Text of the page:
Look at the Quickmill Silvano too. I think I'm going to pull the trigger on it.

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    Default Re: Espresso machines

    Another grinder option is this new high end manual from Orphan Espresso:

    OE Pharos Hand Coffee Grinder

    As the name suggests, the company got its start refurbishing old espresso machines. Every now and then they offer some pretty swell vintage machines.

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    Default Re: Espresso machines

    I've had bad shots at all those places. Some great ones too.

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    Default Re: Espresso machines

    This is worth checking out - Nomad espresso machine on Kickstarter

    Nomad
    Harth Huffman
    www.wabiwoolens.com

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    Default Re: Espresso machines

    Quote Originally Posted by shoney View Post
    I know there are a number of espresso freaks around here, so I call on you. I really like espresso and I want to start making it at home. Where should I start on a machine and grinder? I'm assuming a semi-auto is way to go? Are the fully automatic ones any good or are they the equivalent of a faster backwards Dogma with EPS and a pie plate? It seems in the semi-auto realm there is a wide range in machines as far as maintenance and convenience go. I don't mind spending the dough for decent stuff, within reason. Thank you!
    I've had a Sylvia and Rocky in the past. Personally, I wouldn't do it again. Even for a skilled barista, the Sylvia can be difficult to get a good shot from. It isn't the most consistent machine, hard to get stable temps, etc. A PID helps -some-, but if you are going to drop $200+ on a PID, may as well just upgrade to a better machine IMHO. The Sylvia has rightfully earned the reputation of a machine that needs a lot of attention to make a good shot..

    I think in the 1k range (when on sale), the Breville BES900XL is a good option with a lot of features.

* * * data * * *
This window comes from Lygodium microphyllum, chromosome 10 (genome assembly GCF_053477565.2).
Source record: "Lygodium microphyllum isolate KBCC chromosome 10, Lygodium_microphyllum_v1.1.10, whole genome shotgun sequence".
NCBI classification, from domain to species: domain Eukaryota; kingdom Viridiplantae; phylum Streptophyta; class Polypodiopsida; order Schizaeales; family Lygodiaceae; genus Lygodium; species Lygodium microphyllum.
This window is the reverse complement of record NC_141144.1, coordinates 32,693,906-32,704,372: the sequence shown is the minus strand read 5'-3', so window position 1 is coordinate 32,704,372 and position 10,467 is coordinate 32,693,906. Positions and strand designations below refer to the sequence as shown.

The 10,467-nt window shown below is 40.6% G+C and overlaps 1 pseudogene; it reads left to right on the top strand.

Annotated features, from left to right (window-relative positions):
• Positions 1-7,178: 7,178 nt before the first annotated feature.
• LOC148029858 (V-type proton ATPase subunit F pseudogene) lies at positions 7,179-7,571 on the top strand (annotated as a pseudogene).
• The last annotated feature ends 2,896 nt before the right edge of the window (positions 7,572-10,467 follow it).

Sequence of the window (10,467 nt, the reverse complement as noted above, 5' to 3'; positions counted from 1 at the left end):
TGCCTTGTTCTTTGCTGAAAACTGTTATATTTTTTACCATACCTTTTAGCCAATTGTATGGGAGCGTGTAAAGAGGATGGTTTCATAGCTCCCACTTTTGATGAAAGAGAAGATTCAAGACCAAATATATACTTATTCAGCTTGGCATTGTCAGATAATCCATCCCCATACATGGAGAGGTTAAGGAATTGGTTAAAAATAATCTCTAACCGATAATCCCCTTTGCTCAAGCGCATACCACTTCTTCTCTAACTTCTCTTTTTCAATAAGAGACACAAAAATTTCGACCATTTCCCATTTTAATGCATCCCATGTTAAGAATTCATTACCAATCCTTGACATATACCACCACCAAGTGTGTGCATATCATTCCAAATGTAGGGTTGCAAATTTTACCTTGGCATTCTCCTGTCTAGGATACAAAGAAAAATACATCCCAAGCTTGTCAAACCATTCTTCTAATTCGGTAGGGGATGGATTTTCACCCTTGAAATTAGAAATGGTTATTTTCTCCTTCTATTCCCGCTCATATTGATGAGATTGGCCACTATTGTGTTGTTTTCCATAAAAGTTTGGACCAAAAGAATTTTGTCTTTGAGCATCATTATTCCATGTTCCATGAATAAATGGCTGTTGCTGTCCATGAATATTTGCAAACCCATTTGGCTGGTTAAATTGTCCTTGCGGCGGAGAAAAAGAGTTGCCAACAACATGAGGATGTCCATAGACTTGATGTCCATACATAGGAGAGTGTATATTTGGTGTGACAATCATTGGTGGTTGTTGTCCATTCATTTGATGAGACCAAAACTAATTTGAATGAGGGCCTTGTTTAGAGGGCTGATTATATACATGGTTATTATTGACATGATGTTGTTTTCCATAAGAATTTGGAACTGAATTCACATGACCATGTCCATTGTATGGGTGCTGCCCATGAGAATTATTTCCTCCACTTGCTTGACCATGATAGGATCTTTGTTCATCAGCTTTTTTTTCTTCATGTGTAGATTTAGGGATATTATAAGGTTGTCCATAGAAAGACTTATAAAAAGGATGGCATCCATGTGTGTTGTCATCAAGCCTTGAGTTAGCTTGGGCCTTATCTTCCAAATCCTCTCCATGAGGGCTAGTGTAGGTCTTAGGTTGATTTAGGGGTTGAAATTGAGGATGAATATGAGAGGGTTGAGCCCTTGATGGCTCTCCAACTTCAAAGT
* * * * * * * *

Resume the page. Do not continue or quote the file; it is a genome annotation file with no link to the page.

To upgrade from something like that, then you are basically looking at a quality E51 group machine, like the Rocket Giotto line, about 1800 - 2k.

    For a grinder, I'd get a Vario, about 400 I think. If you can afford a bit more, then a MACAP ($500-600).

    You can also go a -lot- cheaper, on both the grinder and the espresso machine, but I wouldn't expect the same quality shots as you'll get from the better espresso bars.
    If your main drinks are lattes and americanos, then go cheaper, you won't notice as much in the end product. But if you really like drinking straight espresso, you'll need to spend some $$.

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    Default Re: Espresso machines

    I'm going to echo the Silvia review:
    a very tempermental machine. When it's good it's great, but every now and then even with the grind and roast being right it just won't pull a shot in the sweet spot.

    That being said, the silvia is, for most, the first machine they get and really helps you learn the process of pulling a great shot.

    You can find a used one for a decent price, and I recommend going that route to try it out.

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    Default Re: Espresso machines

    Quote Originally Posted by Matthew J View Post
    Another grinder option is this new high end manual from Orphan Espresso:

    OE Pharos Hand Coffee Grinder

    As the name suggests, the company got its start refurbishing old espresso machines. Every now and then they offer some pretty swell vintage machines.

    I have this grinder and recommend it. Very cool piece of kit.

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    Default Re: Espresso machines

    I don't believe it's made any more but Starbucks used to sell a Saeco-built espresso machine that pulled a decent shot for the money about $295 retail I believe. Someone may chime in whether Saeco has any offerings. bonus: J-Spin road for Saeco back in the day if I'm not mistaken